COVID-19 Patients in ICUs Haunted by Regret

Intensive care units in hospitals across the country are filled with patients suffering from COVID-19. Many are hooked up to life support systems, and regret that they didn’t heed expert advice to get vaccinated against the virus or take mitigation measures.

“If I would have known six months ago that this would be possible, this would have been a no-brainer,” said Joe Gammon from his bed in the ICU at Ascension Saint Thomas Hospital in Nashville, Tenn. “But I honestly didn’t think I was at risk.”

According to Kaiser Health News, Gammon, the 45-year-old father of six children, has been in critical condition with COVID-19 for weeks. Tennessee hospitals are setting new records each day with more COVID-19 patients than ever before. They are caring for 3,846 patients of the more than 100,000 hospitalized patients with the virus as of Sept. 9.

With the Delta variant surging across the country, recent data released by the federal government shows that in hospitals throughout the South, as well as in California and Oregon, more than 50% of patients are being treated for COVID-19. Anything above 20% represents “extreme stress” for hospitals, says NPR, according to a framework developed by the Institute for Health Metrics and Evaluation at the University of Washington. The most critical patients are all unvaccinated, says KHN.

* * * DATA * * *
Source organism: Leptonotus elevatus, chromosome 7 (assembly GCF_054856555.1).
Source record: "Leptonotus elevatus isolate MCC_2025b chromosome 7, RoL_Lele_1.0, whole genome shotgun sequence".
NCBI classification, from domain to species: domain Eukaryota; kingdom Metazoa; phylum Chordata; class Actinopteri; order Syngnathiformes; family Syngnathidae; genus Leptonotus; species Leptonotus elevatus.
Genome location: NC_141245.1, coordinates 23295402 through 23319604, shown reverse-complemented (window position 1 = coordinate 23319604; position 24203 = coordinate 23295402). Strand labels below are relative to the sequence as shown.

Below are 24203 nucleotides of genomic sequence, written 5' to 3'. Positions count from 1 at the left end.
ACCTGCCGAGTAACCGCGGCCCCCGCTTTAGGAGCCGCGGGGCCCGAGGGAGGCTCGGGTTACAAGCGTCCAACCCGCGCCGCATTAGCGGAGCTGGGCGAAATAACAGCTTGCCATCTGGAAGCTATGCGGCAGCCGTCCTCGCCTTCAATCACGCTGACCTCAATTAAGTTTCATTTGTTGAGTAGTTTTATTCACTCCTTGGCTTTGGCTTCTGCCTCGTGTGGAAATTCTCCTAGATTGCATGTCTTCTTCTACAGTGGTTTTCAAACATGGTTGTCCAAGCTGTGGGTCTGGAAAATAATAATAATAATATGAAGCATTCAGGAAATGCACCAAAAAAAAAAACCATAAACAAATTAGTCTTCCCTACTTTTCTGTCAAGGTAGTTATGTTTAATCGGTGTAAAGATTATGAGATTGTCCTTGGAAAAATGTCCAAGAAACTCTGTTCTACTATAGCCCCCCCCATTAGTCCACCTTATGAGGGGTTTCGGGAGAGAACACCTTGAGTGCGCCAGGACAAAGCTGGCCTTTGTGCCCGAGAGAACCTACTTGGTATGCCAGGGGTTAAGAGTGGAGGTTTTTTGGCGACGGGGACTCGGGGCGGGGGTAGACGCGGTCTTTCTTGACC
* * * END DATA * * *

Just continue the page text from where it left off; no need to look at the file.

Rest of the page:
Gammon, a truck driver, said he was dissuaded from getting vaccinated by talk shows downplaying the seriousness of the virus and promoting personal freedom. He’s now a firm believer in the vaccine and is thankful he didn’t transmit the disease to anyone else.

“Before you say no, seek a second opinion,” he said, according to KHN. “Just to say ‘no’ is irresponsible. Because it might not necessarily affect you. What if it affected your spouse? Or your child? You wouldn’t want that. You sure wouldn’t want that on your heart.”

Gammon is on last-resort life support and even if he makes it, he’s facing months of rehabilitation, permanent disability or lifelong dependence on oxygen because of the extensive damage to his lungs caused by COVID-19.

Lydia Mobley, an intensive care unit nurse working at a hospital in central Michigan, says she sees many patients on every shift who regret not taking the warnings seriously.

“A lot of times before they’re intubated — which means put on a ventilator because they can’t breathe on their own — when they’re still struggling to breathe, and they’re saying, ‘Well, I didn’t know COVID was real, and I wish I’d worn a mask.’ And then it’s already too late,” she told NPR’s All Things Considered. “You can see the regret as they’re struggling to breathe and it’s finally hitting them that this is real. It makes me very sad.”

While most of Mobley’s patients are in their 40’s and 50’s, she has treated many elderly patients who probably contracted the disease from relatives.

She says those families are also struggling with regrets and are “very remorseful about not doing more to keep their family members safe.”

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